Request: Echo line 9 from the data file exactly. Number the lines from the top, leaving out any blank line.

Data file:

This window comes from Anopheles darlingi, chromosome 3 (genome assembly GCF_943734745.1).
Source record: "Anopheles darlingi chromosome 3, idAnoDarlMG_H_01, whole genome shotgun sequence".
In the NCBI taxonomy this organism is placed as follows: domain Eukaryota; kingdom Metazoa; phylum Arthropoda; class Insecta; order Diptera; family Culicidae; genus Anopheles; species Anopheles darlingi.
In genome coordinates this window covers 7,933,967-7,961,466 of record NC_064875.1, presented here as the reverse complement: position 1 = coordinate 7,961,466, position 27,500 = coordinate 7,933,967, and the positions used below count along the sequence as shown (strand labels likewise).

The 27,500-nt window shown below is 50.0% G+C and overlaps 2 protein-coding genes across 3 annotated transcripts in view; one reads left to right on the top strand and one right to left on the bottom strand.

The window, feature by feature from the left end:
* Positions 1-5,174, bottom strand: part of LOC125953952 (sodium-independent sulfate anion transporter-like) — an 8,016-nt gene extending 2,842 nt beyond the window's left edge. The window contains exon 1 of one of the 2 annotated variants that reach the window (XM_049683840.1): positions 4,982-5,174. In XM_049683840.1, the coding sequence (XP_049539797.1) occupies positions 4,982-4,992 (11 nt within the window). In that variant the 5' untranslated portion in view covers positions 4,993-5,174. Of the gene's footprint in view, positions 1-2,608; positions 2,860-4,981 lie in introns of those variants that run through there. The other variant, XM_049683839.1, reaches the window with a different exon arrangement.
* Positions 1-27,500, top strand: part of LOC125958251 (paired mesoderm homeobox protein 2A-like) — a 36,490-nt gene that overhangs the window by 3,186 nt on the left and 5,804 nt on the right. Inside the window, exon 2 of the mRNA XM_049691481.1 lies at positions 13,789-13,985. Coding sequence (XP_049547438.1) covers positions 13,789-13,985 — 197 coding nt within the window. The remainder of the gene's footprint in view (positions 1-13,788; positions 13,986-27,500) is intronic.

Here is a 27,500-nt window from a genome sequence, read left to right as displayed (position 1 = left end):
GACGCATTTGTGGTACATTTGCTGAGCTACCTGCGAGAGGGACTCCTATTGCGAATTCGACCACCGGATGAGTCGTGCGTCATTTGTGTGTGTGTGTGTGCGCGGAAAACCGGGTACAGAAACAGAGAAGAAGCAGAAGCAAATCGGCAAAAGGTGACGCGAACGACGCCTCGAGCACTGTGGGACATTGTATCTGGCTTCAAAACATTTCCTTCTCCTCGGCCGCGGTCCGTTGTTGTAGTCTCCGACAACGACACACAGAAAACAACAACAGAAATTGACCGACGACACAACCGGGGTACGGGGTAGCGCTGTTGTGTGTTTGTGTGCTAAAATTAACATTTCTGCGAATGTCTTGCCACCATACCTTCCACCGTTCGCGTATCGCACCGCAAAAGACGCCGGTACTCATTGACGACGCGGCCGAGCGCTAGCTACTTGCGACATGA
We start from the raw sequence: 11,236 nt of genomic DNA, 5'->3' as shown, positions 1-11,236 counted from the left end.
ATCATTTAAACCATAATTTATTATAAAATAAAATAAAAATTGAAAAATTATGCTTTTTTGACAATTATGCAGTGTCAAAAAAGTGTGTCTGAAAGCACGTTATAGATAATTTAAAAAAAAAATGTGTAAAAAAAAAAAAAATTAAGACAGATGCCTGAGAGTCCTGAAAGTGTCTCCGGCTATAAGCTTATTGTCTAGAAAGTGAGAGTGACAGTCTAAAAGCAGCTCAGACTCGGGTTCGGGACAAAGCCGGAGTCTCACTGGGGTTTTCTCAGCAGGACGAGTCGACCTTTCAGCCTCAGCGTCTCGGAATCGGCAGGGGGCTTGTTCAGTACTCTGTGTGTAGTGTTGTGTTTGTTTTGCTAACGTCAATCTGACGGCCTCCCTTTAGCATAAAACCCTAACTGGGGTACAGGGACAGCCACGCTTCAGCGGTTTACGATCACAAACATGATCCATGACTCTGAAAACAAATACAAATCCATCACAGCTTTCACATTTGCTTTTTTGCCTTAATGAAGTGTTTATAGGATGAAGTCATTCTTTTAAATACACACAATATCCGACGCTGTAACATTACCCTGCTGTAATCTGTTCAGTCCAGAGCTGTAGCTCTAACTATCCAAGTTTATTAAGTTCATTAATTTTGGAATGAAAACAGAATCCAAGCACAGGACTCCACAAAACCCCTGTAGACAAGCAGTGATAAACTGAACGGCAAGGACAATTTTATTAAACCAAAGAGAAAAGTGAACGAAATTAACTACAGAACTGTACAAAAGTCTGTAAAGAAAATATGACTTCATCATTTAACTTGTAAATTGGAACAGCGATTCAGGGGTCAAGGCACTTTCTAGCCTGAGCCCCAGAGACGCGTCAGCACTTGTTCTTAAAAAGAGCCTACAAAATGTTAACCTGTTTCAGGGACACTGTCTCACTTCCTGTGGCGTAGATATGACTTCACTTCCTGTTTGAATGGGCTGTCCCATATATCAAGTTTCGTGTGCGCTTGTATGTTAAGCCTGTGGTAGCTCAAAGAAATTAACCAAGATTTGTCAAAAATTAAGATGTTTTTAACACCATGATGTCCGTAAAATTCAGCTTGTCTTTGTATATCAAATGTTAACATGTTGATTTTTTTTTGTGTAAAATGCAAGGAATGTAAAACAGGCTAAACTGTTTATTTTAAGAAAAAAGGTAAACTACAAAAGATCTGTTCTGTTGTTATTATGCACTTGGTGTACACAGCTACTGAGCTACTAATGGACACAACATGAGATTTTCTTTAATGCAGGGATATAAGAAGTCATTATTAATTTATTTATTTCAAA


Here is a 27,500-nt window from a genome sequence, read left to right as displayed (position 1 = left end):